Research Letters |

Traumatic Airbag Maculopathy

Jennifer Kung, MD; Loh-Shan B. Leung, MD; Theodore Leng, MD, MS; Y. Joyce Liao, MD, PhD
JAMA Ophthalmol. 2013;131(5):685-687. doi:10.1001/jamaophthalmol.2013.883.
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With the prevalence of motor vehicle crashes, airbag deployment is a significant source of ocular trauma. We describe a case of traumatic airbag maculopathy in which imaging studies document a constellation of interesting findings, including subretinal fluid with impending macular hole and persistent paracentral scotoma with underlying electrophysiological disturbance despite anatomical recovery on optical coherence tomography (OCT).

Correspondence: Dr Leng, Byers Eye Institute at Stanford, 2452 Watson Ct, Palo Alto, CA 94303 (tedleng@stanford.edu).

Conflict of Interest Disclosures: None reported.

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Figure 1. At presentation, several areas of retinal opacification around the disc on a fundus photograph (A) corresponded to foci of decreased autofluorescence on fundus autofluorescence (B). Notably, fundus autofluorescence also shows a diffuse area of increased autofluorescence around the fovea extending superiorly toward the nerve. This distribution of photoreceptor injury appears as a near total loss of electroretinographic signal in the same pattern a year later (C).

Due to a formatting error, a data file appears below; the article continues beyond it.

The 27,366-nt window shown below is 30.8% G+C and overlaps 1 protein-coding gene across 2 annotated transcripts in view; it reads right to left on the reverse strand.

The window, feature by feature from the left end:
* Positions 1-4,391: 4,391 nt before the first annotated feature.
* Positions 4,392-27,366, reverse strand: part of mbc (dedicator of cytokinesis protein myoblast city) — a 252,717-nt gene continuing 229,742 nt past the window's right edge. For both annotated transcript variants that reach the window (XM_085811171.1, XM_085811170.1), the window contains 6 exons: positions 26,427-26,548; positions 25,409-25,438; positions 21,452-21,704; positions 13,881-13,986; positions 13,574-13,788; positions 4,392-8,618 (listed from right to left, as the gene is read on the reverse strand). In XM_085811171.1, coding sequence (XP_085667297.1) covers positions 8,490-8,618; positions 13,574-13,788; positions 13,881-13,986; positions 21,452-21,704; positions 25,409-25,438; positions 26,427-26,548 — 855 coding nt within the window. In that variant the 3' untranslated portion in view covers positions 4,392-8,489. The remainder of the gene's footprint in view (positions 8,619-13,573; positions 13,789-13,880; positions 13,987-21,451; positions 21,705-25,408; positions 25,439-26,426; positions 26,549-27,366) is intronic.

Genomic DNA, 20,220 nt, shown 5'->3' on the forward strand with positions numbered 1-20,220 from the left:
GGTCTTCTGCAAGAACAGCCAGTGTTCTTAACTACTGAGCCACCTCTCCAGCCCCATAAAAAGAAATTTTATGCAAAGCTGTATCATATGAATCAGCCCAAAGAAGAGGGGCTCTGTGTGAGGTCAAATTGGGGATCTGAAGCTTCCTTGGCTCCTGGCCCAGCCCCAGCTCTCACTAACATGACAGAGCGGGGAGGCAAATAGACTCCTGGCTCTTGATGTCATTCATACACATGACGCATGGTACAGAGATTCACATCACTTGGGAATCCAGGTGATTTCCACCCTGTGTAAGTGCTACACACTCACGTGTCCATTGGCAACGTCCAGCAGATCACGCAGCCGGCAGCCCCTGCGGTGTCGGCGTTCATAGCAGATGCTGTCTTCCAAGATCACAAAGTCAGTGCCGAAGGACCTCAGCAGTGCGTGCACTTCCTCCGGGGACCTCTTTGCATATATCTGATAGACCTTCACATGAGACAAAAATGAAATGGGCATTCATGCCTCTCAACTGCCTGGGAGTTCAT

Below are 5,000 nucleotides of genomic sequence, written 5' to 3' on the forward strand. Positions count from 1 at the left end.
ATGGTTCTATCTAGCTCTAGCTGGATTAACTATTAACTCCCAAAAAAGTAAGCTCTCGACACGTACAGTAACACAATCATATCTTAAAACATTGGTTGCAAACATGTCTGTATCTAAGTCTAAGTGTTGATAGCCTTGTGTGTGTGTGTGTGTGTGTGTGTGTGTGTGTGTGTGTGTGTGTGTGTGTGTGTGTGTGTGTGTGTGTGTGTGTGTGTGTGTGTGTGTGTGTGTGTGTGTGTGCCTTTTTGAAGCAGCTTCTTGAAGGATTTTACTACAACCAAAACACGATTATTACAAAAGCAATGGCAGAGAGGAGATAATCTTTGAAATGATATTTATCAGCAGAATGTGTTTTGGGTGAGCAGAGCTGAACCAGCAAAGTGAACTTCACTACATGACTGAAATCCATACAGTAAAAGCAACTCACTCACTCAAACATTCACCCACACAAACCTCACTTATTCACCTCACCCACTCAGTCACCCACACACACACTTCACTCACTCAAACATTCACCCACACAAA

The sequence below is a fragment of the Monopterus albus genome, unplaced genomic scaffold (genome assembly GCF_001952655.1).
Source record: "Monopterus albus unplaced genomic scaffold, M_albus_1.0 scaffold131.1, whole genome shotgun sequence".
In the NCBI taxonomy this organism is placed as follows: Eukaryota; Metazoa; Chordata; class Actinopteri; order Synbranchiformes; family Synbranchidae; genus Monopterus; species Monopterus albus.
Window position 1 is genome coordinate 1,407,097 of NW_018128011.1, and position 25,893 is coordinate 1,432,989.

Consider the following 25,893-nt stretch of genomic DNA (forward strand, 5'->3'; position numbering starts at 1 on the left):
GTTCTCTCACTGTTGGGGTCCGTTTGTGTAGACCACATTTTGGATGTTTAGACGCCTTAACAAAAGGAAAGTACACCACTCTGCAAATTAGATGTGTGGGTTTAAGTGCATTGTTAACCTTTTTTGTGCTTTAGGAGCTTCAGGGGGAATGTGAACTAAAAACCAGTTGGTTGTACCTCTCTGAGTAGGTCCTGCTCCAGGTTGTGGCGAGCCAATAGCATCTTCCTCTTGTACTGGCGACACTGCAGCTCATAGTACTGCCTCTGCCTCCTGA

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Figure 2. Optical coherence tomography suggested an impending macular hole at presentation (A). The retinal architecture recovered by 3 weeks (B), and at 5 months it continued to show preservation of the external limiting membrane, inner segment–outer segment junction, and foveal cone structure (C).




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